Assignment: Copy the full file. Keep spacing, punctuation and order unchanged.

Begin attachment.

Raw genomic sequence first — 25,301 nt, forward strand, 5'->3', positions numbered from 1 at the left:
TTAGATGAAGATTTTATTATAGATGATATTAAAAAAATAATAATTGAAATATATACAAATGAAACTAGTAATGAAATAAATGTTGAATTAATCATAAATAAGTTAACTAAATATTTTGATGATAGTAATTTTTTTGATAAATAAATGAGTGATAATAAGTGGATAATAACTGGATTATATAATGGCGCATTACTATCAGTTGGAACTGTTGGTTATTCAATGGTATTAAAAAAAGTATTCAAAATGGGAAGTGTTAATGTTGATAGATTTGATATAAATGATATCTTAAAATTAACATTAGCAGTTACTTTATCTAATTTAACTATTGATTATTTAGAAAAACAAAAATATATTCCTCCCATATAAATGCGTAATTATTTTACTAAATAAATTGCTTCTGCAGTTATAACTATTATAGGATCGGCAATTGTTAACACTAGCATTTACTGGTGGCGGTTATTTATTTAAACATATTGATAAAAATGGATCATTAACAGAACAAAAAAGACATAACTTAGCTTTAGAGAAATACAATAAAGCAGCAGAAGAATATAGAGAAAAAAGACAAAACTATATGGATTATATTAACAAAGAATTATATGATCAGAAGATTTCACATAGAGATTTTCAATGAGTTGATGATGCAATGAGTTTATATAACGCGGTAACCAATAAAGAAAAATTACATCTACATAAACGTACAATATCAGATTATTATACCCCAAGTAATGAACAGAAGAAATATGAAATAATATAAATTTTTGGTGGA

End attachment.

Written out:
Raw genomic sequence first — 25,301 nt, forward strand, 5'->3', positions numbered from 1 at the left:
TTAGATGAAGATTTTATTATAGATGATATTAAAAAAATAATAATTGAAATATATACAAATGAAACTAGTAATGAAATAAATGTTGAATTAATCATAAATAAGTTAACTAAATATTTTGATGATAGTAATTTTTTTGATAAATAAATGAGTGATAATAAGTGGATAATAACTGGATTATATAATGGCGCATTACTATCAGTTGGAACTGTTGGTTATTCAATGGTATTAAAAAAAGTATTCAAAATGGGAAGTGTTAATGTTGATAGATTTGATATAAATGATATCTTAAAATTAACATTAGCAGTTACTTTATCTAATTTAACTATTGATTATTTAGAAAAACAAAAATATATTCCTCCCATATAAATGCGTAATTATTTTACTAAATAAATTGCTTCTGCAGTTATAACTATTATAGGATCGGCAATTGTTAACACTAGCATTTACTGGTGGCGGTTATTTATTTAAACATATTGATAAAAATGGATCATTAACAGAACAAAAAAGACATAACTTAGCTTTAGAGAAATACAATAAAGCAGCAGAAGAATATAGAGAAAAAAGACAAAACTATATGGATTATATTAACAAAGAATTATATGATCAGAAGATTTCACATAGAGATTTTCAATGAGTTGATGATGCAATGAGTTTATATAACGCGGTAACCAATAAAGAAAAATTACATCTACATAAACGTACAATATCAGATTATTATACCCCAAGTAATGAACAGAAGAAATATGAAATAATATAAATTTTTGGTGGA